Prosecutors say Armon Braden, Green and Nellessen entered the Arlington Heights home and waited for George Nellessen to return from his job at Rexam Inc. in Buffalo Grove. In the meantime, they searched the house for financial records in an attempt to access George Nellessen's bank account.
After George Nellessen arrived home, Braden and Matthew Nellessen duct-taped him to a chair and ordered him to give them access to his funds, prosecutors said. George Nellessen complied, but prosecutors say he pleaded with his son not to take his retirement money. They say Matthew Nellessen took about $800 from his father's wallet, some of which he distributed to Braden and Green.
Prosecutors say Matthew Nellessen forced his father to sign a check for $100,000, which police recovered from the car Matthew Nellessen was driving when he was taken into custody following the chase. It is expected to be among evidence introduced at trial.
When George threatened to call police, Nellessen stuffed a rag into his father's mouth and duct-taped his eyes and nose, Cook County Assistant State's Attorney Maria McCarthy said during Nellessen's bond hearing.
Then, "while his father sat blindfolded, gagged and helpless, Matthew Nellessen hit him five times with a baseball bat," said McCarthy, who is also the lead prosecutor on the case. Realizing the victim was still alive, Nellessen retrieved a knife from the kitchen and stabbed his father in the neck, McCarthy said during the bond hearing.
The men left, said McCarthy. Armon Braden returned to Chicago with his brother, who prosecutors acknowledge never entered the Nellessen house. Nellessen and Green drove George Nellessen's car to Chicago's South Side where Nellessen attempted to cash the $100,000 check and withdrew money from his father's account at several South Side ATMs, prosecutors said.
Surveillance videos, likely to be shown in the trial, track Nellessen's movements between several gas stations, a drugstore, a currency exchange and a Chicago motel where prosecutors say he stayed after the murder.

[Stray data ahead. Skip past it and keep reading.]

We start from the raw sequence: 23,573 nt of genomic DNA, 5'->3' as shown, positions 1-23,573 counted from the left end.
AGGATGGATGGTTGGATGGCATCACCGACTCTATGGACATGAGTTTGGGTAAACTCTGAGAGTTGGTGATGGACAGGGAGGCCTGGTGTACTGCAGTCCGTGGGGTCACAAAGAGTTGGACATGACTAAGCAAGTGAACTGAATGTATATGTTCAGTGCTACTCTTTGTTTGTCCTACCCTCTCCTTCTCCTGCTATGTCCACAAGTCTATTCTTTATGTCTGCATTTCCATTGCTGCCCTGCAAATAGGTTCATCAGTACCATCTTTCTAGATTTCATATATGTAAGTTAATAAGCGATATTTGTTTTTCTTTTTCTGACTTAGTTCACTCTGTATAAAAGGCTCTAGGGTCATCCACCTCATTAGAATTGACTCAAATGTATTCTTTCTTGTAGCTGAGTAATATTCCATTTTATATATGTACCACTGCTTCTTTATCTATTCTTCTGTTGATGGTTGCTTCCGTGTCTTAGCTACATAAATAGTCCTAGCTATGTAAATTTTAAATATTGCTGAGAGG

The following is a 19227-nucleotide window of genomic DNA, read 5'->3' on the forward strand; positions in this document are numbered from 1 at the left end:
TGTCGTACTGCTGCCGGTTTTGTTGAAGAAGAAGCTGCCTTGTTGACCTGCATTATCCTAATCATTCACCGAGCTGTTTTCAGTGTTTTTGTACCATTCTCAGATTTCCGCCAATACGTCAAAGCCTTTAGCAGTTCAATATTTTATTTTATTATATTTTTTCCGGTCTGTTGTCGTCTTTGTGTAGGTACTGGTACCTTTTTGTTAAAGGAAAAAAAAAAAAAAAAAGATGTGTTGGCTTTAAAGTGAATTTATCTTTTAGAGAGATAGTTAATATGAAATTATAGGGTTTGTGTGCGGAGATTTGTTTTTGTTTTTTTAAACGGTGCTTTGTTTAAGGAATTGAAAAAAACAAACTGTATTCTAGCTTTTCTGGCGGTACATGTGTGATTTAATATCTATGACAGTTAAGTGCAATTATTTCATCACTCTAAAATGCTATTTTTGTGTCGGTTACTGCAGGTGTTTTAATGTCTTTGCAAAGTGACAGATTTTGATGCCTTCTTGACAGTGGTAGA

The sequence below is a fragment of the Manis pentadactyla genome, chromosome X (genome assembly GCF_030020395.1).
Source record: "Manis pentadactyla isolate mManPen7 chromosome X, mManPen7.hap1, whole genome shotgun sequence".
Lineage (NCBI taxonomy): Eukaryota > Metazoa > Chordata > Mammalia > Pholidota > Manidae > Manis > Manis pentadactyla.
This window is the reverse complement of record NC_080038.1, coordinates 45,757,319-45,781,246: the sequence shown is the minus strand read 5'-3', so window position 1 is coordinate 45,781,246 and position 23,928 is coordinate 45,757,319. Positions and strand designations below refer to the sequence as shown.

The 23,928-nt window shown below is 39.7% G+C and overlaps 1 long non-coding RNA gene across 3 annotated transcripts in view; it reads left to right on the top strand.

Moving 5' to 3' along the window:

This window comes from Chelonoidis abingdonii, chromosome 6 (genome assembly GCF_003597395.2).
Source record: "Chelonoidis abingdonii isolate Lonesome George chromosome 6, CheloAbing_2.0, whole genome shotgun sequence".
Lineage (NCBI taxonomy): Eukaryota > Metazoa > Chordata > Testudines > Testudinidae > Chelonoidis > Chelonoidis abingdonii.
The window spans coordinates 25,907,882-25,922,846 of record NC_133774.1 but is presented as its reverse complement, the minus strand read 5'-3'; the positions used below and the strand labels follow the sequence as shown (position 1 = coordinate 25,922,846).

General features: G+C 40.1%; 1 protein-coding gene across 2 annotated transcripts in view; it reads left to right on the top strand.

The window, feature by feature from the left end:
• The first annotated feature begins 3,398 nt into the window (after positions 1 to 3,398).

Nellessen returned to the family home the following afternoon, according to prosecutors' account. The next morning, a former girlfriend of George Nellessen's showed up at his home after receiving a call from George's employer, who was concerned about George's absence.
When the woman asked Matthew Nellessen how George was, he replied, "You will know right away," McCarthy said. Seeing George Nellessen's body, the woman fled and called police while Matthew Nellessen left in his father's car, prosecutors said.
A Schaumburg police officer spotted the car near Harper College in Palatine and tried to make a traffic stop, according to court records, but Nellessen drove off. Police gave chase at speeds of 45 to 50 mph, according to court records, before a blown tire on Nellessen's car ended the chase in East Dundee and he was taken into custody.
Since then, Nellessen has been held without bond in Cook County jail, along with Green, according to Cook County Sheriff's records. Armon Braden is being held on $2 million bond. Azari Braden, whose bond was reduced from $500,000 to $20,000 in September 2012, remains free on bail. No trial dates have been set for Green or the Bradens.